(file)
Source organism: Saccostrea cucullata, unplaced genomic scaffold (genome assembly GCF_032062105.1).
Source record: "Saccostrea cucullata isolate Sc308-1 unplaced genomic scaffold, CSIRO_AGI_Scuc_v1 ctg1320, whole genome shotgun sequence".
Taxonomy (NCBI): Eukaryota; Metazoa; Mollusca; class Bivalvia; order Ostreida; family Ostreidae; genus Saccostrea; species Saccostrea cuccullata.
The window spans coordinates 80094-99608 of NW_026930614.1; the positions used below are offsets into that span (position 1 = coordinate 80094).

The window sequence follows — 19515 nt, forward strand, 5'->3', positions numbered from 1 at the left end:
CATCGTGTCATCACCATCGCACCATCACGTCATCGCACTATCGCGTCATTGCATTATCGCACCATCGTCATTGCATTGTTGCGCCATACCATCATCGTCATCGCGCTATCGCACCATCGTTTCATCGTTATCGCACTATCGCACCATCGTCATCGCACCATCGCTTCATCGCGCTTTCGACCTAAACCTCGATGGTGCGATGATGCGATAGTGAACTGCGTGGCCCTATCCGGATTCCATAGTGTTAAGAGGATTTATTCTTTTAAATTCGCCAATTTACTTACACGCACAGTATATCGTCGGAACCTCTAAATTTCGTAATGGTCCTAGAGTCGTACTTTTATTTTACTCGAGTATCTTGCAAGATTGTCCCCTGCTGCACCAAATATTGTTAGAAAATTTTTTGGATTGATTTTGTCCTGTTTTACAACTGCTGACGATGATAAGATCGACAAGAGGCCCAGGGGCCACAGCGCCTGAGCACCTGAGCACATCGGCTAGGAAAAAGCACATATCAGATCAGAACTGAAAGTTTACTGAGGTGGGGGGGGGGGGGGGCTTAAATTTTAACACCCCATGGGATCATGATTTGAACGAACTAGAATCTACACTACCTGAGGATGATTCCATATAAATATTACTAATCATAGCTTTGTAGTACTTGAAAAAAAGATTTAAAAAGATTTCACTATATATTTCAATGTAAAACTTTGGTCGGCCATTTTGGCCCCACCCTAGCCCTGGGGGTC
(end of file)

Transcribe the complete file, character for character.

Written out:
Source organism: Saccostrea cucullata, unplaced genomic scaffold (genome assembly GCF_032062105.1).
Source record: "Saccostrea cucullata isolate Sc308-1 unplaced genomic scaffold, CSIRO_AGI_Scuc_v1 ctg1320, whole genome shotgun sequence".
Taxonomy (NCBI): Eukaryota; Metazoa; Mollusca; class Bivalvia; order Ostreida; family Ostreidae; genus Saccostrea; species Saccostrea cuccullata.
The window spans coordinates 80094-99608 of NW_026930614.1; the positions used below are offsets into that span (position 1 = coordinate 80094).

The window sequence follows — 19515 nt, forward strand, 5'->3', positions numbered from 1 at the left end:
CATCGTGTCATCACCATCGCACCATCACGTCATCGCACTATCGCGTCATTGCATTATCGCACCATCGTCATTGCATTGTTGCGCCATACCATCATCGTCATCGCGCTATCGCACCATCGTTTCATCGTTATCGCACTATCGCACCATCGTCATCGCACCATCGCTTCATCGCGCTTTCGACCTAAACCTCGATGGTGCGATGATGCGATAGTGAACTGCGTGGCCCTATCCGGATTCCATAGTGTTAAGAGGATTTATTCTTTTAAATTCGCCAATTTACTTACACGCACAGTATATCGTCGGAACCTCTAAATTTCGTAATGGTCCTAGAGTCGTACTTTTATTTTACTCGAGTATCTTGCAAGATTGTCCCCTGCTGCACCAAATATTGTTAGAAAATTTTTTGGATTGATTTTGTCCTGTTTTACAACTGCTGACGATGATAAGATCGACAAGAGGCCCAGGGGCCACAGCGCCTGAGCACCTGAGCACATCGGCTAGGAAAAAGCACATATCAGATCAGAACTGAAAGTTTACTGAGGTGGGGGGGGGGGGGGGCTTAAATTTTAACACCCCATGGGATCATGATTTGAACGAACTAGAATCTACACTACCTGAGGATGATTCCATATAAATATTACTAATCATAGCTTTGTAGTACTTGAAAAAAAGATTTAAAAAGATTTCACTATATATTTCAATGTAAAACTTTGGTCGGCCATTTTGGCCCCACCCTAGCCCTGGGGGTC